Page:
Indivumed, and a cancer researcher. “Our tool for achieving this goal is the establishment of a
unique cancer data base using molecular information from tissues collected under stringent
protocols. The University of Rochester Medical Center and its Wilmot Cancer Institute are world
leaders in cancer research and clinical-care delivery and the perfect partners to change the paradigm
in cancer research, making possible precision medicine for all patients.”
Added Carolyn Compton, M.D., Ph.D., chair of Indivumed’s scientific advisory board, chief medical
officer of the National Biomarker Development Alliance and a former director of the National Cancer
Institute Office of Biorepositories and Biospecimen Research: “We are facing a crisis of global
proportion in the clinical and scientific community regarding reproducibility of biomedical research
data, to which wide variability in the collection and utilization of biological samples for research
contributes. Factors such as how long it takes to freeze samples after they are removed from the
body can affect both molecular composition and quality of a tissue sample being studied. The URMC
and Indivumed have positioned themselves well through this collaboration to address this most
important challenge to scientific and clinical innovation.”.
About University of Rochester Medical Center
One of the nation’s top academic medical centers, the University of Rochester Medical Center forms the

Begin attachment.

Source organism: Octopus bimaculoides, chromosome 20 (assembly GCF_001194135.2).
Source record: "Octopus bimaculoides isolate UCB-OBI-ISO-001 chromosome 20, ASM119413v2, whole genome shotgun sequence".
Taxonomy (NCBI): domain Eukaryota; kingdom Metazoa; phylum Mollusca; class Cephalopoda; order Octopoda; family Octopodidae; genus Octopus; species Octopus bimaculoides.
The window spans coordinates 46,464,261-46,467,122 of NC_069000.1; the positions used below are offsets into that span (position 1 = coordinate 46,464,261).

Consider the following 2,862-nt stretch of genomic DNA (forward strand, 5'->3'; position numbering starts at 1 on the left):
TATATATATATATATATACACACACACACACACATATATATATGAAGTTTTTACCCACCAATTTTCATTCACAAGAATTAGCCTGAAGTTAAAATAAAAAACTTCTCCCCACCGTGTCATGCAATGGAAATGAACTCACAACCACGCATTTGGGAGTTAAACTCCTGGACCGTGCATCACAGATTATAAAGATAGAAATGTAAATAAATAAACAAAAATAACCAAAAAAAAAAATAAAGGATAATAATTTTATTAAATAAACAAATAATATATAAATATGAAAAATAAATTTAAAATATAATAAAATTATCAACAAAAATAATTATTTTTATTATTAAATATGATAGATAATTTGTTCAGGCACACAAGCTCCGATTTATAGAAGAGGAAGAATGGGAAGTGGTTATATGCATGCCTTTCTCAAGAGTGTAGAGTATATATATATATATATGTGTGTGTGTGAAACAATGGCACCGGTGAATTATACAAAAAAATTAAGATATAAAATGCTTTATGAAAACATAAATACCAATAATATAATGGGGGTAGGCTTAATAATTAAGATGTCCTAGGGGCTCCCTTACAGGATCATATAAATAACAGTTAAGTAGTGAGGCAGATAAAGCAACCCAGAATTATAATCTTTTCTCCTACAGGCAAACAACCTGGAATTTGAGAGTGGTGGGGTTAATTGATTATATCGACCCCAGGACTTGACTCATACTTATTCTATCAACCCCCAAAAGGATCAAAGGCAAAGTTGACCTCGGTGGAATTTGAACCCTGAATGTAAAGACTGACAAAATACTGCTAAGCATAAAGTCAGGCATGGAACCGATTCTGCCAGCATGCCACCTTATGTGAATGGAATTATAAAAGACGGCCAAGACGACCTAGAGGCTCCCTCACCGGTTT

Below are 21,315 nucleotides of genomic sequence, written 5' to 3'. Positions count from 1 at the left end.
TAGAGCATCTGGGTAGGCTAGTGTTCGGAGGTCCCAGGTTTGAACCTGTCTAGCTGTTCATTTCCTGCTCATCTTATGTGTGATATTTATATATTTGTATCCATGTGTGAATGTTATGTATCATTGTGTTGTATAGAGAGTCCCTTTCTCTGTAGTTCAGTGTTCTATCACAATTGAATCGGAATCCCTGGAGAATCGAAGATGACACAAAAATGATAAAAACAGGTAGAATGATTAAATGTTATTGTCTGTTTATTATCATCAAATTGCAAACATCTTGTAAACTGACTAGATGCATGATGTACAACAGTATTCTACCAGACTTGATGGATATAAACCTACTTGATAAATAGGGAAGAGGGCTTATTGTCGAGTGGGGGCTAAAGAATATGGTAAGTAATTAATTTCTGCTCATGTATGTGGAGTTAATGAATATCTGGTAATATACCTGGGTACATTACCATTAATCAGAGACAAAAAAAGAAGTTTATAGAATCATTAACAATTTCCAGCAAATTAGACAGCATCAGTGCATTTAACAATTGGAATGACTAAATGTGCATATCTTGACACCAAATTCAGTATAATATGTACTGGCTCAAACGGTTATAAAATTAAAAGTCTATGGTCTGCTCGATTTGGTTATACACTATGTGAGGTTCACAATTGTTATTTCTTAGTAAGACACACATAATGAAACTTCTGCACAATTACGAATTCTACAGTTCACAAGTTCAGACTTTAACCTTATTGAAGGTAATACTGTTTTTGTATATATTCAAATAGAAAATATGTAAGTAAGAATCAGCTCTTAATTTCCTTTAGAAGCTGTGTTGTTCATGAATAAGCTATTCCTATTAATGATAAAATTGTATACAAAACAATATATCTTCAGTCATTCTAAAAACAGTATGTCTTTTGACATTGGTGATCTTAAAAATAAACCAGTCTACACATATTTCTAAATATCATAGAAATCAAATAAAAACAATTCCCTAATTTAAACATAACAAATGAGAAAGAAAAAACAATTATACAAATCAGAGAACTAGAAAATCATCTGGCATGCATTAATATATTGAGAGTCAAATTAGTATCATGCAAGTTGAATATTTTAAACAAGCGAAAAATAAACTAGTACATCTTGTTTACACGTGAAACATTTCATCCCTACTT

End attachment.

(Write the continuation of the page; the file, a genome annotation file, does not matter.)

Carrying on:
centerpiece of the University’s health research, teaching, patient care, and community outreach missions.
Over the last 5 years, URMC has garnered more than $1.27 billion in biomedical research, landing it in the top
one-quarter of U.S. medical centers in federal research funding. The URMC health system serves
approximately 1.7 million upstate New York residents as well as patients from across the country. The anchor
is Strong Memorial Hospital, an 850-bed, University-owned teaching hospital officially designated as a Level
One Regional Trauma and Burn Center. The URMC also is home to Western New York’s only cardiac
transplant program, the Wilmot Cancer Institute, Golisano Children’s Hospital, and has relationships with
several other hospitals in the region.
About Indivumed GmbH
Indivumed has established the world’s leading high-content tumor database and highest-quality biobank to
support the development of new cancer companion diagnostics and therapies. Aside from having
implemented a highly standardized biospecimen collection process and a unique clinical infrastructure with
clinical partners in Germany and the US, Indivumed offers a broad range of specialized research services to
biopharmaceutical companies and academia and actively performs a cancer biomarker development
program. With its subsidiary IndivuTest GmbH, Indivumed provides high-quality tissue-based tumor analysis
to patients and started an initiative with oncologists in Germany and the US to improve personalized cancer
therapy strategies in the clinical routine.
For more information, please visit www.indivumed.com.